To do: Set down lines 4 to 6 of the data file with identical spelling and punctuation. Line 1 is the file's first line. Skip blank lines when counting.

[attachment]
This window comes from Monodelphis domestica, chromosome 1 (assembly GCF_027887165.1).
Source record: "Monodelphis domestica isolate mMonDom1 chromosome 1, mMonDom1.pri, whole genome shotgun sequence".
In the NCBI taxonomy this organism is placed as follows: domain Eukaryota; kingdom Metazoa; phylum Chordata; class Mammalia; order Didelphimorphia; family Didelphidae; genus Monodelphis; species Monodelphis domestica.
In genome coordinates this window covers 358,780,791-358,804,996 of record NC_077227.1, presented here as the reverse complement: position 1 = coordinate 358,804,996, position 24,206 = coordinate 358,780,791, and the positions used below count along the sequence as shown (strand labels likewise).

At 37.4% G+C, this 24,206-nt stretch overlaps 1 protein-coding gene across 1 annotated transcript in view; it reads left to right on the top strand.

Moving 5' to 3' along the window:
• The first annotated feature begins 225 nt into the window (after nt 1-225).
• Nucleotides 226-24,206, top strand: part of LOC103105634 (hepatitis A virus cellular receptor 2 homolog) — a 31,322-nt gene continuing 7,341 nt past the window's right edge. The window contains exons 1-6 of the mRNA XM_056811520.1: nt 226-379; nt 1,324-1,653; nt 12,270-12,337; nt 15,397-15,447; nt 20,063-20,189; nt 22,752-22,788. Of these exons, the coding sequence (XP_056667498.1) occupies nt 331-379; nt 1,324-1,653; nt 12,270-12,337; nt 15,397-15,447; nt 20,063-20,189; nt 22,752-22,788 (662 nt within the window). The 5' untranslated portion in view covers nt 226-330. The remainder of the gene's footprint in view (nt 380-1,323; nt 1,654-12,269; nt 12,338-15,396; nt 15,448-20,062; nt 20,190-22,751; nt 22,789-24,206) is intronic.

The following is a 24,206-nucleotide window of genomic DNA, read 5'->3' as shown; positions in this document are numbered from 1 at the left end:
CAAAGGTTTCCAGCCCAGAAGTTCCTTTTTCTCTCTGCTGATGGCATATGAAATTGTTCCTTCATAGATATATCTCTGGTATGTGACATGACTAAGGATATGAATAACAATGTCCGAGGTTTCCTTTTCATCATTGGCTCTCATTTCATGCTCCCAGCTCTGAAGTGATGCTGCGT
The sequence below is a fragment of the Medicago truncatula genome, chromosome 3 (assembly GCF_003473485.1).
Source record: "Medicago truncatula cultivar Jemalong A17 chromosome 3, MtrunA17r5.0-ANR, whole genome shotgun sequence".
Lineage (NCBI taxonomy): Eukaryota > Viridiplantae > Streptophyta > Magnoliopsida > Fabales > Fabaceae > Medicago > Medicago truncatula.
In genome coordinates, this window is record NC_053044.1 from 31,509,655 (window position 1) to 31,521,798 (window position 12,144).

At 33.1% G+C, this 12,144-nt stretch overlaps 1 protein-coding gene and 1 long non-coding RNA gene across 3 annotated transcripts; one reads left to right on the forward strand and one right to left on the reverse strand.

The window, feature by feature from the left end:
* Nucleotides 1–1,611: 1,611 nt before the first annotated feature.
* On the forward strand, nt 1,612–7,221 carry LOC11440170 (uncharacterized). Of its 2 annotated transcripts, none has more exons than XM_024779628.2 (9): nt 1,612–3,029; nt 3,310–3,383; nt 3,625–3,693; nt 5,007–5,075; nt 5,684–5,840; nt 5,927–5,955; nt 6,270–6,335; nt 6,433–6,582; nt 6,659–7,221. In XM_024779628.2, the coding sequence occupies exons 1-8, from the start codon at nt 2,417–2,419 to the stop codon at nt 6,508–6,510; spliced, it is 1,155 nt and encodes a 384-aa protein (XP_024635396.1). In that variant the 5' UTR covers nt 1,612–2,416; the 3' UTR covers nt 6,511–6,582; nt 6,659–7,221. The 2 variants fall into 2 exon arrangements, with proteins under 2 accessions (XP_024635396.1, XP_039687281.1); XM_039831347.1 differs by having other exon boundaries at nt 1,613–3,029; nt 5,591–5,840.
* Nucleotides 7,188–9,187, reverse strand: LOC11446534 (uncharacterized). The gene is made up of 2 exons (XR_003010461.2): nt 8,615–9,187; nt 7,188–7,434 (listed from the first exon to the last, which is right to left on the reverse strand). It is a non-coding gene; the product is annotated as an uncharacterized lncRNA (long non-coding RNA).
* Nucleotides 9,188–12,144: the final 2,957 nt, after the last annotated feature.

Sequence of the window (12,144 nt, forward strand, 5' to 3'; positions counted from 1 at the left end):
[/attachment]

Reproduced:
In genome coordinates this window covers 358,780,791-358,804,996 of record NC_077227.1, presented here as the reverse complement: position 1 = coordinate 358,804,996, position 24,206 = coordinate 358,780,791, and the positions used below count along the sequence as shown (strand labels likewise).

At 37.4% G+C, this 24,206-nt stretch overlaps 1 protein-coding gene across 1 annotated transcript in view; it reads left to right on the top strand.

Moving 5' to 3' along the window: